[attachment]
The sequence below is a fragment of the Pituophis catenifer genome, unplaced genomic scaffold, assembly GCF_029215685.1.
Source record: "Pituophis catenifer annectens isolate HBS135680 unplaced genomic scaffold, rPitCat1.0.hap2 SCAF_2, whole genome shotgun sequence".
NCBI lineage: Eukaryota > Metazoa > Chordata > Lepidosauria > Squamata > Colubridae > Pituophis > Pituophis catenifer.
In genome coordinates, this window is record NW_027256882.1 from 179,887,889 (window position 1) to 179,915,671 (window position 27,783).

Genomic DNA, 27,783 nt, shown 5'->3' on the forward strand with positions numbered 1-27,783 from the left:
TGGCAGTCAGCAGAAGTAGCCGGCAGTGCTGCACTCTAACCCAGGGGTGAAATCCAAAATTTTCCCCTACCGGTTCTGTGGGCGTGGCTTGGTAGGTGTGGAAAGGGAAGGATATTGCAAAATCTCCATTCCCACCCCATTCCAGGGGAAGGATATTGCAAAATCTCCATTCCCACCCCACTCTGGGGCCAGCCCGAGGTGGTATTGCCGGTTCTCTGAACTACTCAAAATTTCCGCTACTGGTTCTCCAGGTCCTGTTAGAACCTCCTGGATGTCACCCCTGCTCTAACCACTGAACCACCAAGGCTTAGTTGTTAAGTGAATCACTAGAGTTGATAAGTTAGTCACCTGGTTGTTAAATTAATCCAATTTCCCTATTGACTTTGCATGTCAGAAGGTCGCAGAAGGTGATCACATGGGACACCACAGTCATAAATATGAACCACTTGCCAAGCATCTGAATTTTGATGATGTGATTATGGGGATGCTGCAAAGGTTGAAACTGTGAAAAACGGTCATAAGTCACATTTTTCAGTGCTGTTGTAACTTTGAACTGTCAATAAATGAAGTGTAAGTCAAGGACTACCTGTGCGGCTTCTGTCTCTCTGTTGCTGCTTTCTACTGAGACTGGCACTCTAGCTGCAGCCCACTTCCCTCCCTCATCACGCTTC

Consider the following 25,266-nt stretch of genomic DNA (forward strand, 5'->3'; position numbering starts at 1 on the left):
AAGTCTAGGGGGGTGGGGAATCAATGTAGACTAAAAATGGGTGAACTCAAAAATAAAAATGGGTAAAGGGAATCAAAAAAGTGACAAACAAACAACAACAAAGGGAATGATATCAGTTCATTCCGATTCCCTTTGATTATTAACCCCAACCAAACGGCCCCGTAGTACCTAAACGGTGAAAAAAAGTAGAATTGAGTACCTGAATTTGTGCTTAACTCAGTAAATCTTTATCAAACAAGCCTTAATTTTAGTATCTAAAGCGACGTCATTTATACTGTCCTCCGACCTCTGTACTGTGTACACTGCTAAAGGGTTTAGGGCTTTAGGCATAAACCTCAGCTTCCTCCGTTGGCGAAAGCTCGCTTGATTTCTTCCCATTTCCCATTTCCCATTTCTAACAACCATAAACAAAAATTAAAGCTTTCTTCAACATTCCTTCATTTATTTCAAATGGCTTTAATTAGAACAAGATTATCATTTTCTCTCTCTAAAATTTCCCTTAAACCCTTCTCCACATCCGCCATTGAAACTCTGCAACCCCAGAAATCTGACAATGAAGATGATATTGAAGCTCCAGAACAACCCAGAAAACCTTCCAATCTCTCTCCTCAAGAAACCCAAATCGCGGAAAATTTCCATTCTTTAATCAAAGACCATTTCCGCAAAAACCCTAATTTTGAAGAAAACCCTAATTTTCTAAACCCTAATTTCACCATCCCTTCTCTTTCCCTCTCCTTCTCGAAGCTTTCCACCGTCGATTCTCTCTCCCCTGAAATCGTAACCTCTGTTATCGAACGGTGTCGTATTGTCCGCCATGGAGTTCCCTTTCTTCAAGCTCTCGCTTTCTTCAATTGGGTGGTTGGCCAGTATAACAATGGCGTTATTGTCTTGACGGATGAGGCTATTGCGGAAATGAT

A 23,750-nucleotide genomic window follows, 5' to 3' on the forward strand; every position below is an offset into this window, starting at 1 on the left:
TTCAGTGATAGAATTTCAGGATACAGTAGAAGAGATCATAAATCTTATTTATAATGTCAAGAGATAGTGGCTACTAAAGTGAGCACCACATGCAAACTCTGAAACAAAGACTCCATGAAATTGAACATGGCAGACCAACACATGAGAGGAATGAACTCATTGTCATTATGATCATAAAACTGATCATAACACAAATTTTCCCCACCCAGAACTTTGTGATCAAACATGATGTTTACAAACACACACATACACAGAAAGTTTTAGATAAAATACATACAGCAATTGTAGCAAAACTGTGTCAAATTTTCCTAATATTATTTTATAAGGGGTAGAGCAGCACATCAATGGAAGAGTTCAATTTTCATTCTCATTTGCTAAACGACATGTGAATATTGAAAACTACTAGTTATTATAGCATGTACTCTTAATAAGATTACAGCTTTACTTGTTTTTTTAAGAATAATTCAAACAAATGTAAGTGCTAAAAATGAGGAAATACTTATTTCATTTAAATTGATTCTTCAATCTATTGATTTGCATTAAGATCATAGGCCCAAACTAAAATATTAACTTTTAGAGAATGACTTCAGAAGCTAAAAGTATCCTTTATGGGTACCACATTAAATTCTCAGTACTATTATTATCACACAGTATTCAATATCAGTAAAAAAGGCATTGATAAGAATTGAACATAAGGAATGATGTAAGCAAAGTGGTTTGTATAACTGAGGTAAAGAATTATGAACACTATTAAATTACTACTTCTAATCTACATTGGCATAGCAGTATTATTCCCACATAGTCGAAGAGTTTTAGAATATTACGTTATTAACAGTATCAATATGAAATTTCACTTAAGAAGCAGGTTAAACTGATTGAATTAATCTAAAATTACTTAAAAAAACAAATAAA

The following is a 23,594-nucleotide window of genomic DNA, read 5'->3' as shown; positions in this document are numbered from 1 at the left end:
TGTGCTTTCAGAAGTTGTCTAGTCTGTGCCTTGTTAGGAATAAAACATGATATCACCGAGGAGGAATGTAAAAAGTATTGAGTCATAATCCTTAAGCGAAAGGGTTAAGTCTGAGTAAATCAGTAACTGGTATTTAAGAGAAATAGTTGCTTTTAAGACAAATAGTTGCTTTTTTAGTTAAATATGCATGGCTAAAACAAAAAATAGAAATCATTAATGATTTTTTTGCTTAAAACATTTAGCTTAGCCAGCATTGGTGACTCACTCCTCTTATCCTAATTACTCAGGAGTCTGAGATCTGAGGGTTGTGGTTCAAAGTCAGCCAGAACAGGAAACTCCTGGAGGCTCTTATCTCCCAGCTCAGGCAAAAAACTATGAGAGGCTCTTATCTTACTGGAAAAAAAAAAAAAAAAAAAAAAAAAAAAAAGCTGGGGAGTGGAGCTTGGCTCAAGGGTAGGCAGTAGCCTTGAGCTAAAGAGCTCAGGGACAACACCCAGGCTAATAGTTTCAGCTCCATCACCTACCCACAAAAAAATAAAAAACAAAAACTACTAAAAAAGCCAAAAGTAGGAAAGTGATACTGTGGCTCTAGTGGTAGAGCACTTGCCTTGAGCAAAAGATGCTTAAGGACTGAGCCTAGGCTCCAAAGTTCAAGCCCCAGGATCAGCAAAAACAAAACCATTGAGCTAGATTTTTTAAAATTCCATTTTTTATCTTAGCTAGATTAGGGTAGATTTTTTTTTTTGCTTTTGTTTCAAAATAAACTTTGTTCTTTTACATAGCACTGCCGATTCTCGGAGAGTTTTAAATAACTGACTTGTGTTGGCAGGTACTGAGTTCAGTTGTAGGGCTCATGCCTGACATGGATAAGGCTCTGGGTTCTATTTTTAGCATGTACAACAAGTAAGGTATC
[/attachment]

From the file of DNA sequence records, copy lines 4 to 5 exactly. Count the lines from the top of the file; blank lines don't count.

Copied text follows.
In genome coordinates, this window is record NW_027256882.1 from 179,887,889 (window position 1) to 179,915,671 (window position 27,783).

Genomic DNA, 27,783 nt, shown 5'->3' on the forward strand with positions numbered 1-27,783 from the left: